Babatha’s archive, described in the foregoing article by Anthony J. Saldarini, is not the only Jewish woman’s archive found in the Judean desert. Another, much smaller archive, belonging to Salome Komaise, was discovered in nearby Wadi Seelim (according to the Bedouin from whom it was purchased).1 These two archives provide a glimpse into the special problems facing women in the second century C.E. and compare interestingly to three contemporaneous men’s archives excavated from the same area, some of them from the same cave.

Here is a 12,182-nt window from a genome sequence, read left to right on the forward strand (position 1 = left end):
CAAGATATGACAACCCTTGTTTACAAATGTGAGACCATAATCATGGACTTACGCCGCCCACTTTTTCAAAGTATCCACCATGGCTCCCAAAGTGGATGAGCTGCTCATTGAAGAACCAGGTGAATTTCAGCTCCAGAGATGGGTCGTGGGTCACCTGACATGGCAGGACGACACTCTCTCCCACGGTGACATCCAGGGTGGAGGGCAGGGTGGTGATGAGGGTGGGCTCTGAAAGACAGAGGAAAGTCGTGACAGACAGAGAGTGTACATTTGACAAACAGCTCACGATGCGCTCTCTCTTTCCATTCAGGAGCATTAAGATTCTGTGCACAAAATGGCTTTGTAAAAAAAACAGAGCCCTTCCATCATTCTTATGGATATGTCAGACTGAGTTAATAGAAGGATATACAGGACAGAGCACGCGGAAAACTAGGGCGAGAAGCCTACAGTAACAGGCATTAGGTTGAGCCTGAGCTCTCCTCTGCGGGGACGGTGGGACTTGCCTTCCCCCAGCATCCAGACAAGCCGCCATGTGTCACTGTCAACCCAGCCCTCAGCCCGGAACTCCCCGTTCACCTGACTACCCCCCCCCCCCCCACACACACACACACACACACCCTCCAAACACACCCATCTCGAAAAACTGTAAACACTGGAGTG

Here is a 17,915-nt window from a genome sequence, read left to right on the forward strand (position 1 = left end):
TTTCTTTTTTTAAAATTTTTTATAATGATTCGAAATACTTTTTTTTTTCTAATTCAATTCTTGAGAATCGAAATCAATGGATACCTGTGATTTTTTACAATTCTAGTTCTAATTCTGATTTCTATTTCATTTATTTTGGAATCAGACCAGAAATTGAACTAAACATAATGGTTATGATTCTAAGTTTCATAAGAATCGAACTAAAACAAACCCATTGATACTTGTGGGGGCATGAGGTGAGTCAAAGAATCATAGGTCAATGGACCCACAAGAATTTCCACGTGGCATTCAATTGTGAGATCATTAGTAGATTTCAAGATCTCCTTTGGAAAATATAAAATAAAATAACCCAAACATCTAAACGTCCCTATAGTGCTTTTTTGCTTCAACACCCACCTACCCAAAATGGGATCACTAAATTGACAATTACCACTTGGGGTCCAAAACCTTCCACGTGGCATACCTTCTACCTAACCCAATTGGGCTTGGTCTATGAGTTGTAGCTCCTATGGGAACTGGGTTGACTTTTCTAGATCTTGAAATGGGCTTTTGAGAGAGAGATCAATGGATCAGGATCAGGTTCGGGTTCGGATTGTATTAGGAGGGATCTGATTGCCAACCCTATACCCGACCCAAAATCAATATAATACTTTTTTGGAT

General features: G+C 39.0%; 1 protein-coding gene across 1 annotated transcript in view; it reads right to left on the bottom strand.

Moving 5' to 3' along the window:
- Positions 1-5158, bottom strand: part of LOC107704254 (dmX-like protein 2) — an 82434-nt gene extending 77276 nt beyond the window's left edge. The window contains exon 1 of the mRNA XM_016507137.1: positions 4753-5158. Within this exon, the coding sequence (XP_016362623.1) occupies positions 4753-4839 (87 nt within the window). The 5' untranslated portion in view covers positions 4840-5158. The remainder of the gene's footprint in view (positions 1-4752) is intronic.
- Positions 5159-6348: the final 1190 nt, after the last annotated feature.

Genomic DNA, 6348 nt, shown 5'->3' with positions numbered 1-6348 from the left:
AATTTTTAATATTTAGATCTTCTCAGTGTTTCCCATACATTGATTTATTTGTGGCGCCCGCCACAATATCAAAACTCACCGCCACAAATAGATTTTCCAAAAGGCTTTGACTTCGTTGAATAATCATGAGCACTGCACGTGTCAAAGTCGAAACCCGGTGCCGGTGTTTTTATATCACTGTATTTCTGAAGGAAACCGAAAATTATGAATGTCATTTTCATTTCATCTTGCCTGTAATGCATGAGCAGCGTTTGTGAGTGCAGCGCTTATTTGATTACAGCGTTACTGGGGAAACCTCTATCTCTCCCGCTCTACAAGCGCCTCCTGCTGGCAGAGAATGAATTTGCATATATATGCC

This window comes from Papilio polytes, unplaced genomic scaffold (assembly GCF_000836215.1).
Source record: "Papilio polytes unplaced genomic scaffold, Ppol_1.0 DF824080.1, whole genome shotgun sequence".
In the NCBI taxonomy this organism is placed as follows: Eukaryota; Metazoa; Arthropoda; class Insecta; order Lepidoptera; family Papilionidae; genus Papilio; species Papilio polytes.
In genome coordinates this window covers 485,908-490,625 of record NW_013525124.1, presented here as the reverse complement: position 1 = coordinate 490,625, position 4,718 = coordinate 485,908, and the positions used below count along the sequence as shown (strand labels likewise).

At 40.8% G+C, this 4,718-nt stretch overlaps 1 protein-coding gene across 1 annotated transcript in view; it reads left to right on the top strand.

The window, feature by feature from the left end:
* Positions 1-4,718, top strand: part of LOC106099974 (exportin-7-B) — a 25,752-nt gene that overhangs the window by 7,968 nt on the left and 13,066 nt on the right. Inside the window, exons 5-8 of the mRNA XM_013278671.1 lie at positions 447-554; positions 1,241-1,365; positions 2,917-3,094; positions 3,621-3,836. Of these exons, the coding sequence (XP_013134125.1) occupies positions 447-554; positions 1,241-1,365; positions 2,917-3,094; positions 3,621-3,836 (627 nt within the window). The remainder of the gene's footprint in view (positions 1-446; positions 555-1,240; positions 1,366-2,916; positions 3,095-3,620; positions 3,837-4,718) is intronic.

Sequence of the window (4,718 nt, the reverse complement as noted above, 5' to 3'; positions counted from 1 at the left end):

The Salome Komaise archive consists of just six documents, as compared with the 35 documents in the Babatha archive. But both include three especially significant documents: a marriage contract, a deed of gift and a renunciation of claims.2